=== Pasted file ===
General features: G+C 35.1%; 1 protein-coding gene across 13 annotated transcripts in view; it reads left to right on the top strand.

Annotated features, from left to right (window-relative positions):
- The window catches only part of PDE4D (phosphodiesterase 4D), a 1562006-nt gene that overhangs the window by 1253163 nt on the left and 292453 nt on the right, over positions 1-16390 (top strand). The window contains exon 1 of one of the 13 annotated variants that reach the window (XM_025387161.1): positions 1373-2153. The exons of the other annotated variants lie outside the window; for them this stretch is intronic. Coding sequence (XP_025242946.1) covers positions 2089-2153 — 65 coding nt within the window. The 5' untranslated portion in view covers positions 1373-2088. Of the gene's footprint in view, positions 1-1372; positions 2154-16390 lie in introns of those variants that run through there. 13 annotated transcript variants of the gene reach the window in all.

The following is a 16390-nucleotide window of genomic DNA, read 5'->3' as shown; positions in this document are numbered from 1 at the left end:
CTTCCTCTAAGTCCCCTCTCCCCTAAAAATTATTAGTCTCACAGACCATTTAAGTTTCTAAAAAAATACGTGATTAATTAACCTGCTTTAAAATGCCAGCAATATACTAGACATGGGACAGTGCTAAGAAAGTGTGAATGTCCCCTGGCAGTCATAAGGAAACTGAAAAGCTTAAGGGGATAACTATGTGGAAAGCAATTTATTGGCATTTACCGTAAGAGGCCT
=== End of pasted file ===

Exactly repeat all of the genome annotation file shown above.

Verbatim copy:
General features: G+C 35.1%; 1 protein-coding gene across 13 annotated transcripts in view; it reads left to right on the top strand.

Annotated features, from left to right (window-relative positions):
- The window catches only part of PDE4D (phosphodiesterase 4D), a 1562006-nt gene that overhangs the window by 1253163 nt on the left and 292453 nt on the right, over positions 1-16390 (top strand). The window contains exon 1 of one of the 13 annotated variants that reach the window (XM_025387161.1): positions 1373-2153. The exons of the other annotated variants lie outside the window; for them this stretch is intronic. Coding sequence (XP_025242946.1) covers positions 2089-2153 — 65 coding nt within the window. The 5' untranslated portion in view covers positions 1373-2088. Of the gene's footprint in view, positions 1-1372; positions 2154-16390 lie in introns of those variants that run through there. 13 annotated transcript variants of the gene reach the window in all.

The following is a 16390-nucleotide window of genomic DNA, read 5'->3' as shown; positions in this document are numbered from 1 at the left end:
CTTCCTCTAAGTCCCCTCTCCCCTAAAAATTATTAGTCTCACAGACCATTTAAGTTTCTAAAAAAATACGTGATTAATTAACCTGCTTTAAAATGCCAGCAATATACTAGACATGGGACAGTGCTAAGAAAGTGTGAATGTCCCCTGGCAGTCATAAGGAAACTGAAAAGCTTAAGGGGATAACTATGTGGAAAGCAATTTATTGGCATTTACCGTAAGAGGCCT